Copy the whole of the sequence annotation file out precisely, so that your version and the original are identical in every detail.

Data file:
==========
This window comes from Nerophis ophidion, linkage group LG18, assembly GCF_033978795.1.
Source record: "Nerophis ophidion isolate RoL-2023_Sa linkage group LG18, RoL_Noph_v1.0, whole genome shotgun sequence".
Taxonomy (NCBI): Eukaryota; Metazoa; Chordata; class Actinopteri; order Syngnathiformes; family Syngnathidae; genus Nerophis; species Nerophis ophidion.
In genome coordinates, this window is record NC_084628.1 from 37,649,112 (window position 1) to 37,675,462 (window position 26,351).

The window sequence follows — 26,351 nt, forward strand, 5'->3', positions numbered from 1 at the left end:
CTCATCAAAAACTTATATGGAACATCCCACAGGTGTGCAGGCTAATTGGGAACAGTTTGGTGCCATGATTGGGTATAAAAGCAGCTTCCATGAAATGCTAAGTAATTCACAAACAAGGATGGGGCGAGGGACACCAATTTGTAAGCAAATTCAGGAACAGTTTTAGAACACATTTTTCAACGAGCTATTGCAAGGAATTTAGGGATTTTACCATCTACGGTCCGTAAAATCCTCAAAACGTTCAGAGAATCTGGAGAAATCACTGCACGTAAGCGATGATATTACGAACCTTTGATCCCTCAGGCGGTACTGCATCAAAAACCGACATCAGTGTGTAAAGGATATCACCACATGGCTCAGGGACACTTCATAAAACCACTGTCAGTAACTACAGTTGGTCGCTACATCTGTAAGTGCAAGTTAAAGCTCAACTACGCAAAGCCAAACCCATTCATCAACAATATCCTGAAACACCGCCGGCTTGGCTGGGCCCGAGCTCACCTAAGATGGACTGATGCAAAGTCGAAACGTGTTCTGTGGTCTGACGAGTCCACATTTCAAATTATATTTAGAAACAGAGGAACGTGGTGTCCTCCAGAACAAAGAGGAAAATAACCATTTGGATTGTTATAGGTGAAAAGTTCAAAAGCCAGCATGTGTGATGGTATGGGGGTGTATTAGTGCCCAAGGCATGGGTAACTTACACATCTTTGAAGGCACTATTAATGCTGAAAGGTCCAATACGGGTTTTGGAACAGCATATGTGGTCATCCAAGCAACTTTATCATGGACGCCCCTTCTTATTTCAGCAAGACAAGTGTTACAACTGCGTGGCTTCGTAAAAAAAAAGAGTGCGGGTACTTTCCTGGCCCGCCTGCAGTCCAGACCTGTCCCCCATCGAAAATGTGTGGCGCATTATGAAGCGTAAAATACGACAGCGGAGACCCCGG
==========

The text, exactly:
This window comes from Nerophis ophidion, linkage group LG18, assembly GCF_033978795.1.
Source record: "Nerophis ophidion isolate RoL-2023_Sa linkage group LG18, RoL_Noph_v1.0, whole genome shotgun sequence".
Taxonomy (NCBI): Eukaryota; Metazoa; Chordata; class Actinopteri; order Syngnathiformes; family Syngnathidae; genus Nerophis; species Nerophis ophidion.
In genome coordinates, this window is record NC_084628.1 from 37,649,112 (window position 1) to 37,675,462 (window position 26,351).

The window sequence follows — 26,351 nt, forward strand, 5'->3', positions numbered from 1 at the left end:
CTCATCAAAAACTTATATGGAACATCCCACAGGTGTGCAGGCTAATTGGGAACAGTTTGGTGCCATGATTGGGTATAAAAGCAGCTTCCATGAAATGCTAAGTAATTCACAAACAAGGATGGGGCGAGGGACACCAATTTGTAAGCAAATTCAGGAACAGTTTTAGAACACATTTTTCAACGAGCTATTGCAAGGAATTTAGGGATTTTACCATCTACGGTCCGTAAAATCCTCAAAACGTTCAGAGAATCTGGAGAAATCACTGCACGTAAGCGATGATATTACGAACCTTTGATCCCTCAGGCGGTACTGCATCAAAAACCGACATCAGTGTGTAAAGGATATCACCACATGGCTCAGGGACACTTCATAAAACCACTGTCAGTAACTACAGTTGGTCGCTACATCTGTAAGTGCAAGTTAAAGCTCAACTACGCAAAGCCAAACCCATTCATCAACAATATCCTGAAACACCGCCGGCTTGGCTGGGCCCGAGCTCACCTAAGATGGACTGATGCAAAGTCGAAACGTGTTCTGTGGTCTGACGAGTCCACATTTCAAATTATATTTAGAAACAGAGGAACGTGGTGTCCTCCAGAACAAAGAGGAAAATAACCATTTGGATTGTTATAGGTGAAAAGTTCAAAAGCCAGCATGTGTGATGGTATGGGGGTGTATTAGTGCCCAAGGCATGGGTAACTTACACATCTTTGAAGGCACTATTAATGCTGAAAGGTCCAATACGGGTTTTGGAACAGCATATGTGGTCATCCAAGCAACTTTATCATGGACGCCCCTTCTTATTTCAGCAAGACAAGTGTTACAACTGCGTGGCTTCGTAAAAAAAAAGAGTGCGGGTACTTTCCTGGCCCGCCTGCAGTCCAGACCTGTCCCCCATCGAAAATGTGTGGCGCATTATGAAGCGTAAAATACGACAGCGGAGACCCCGG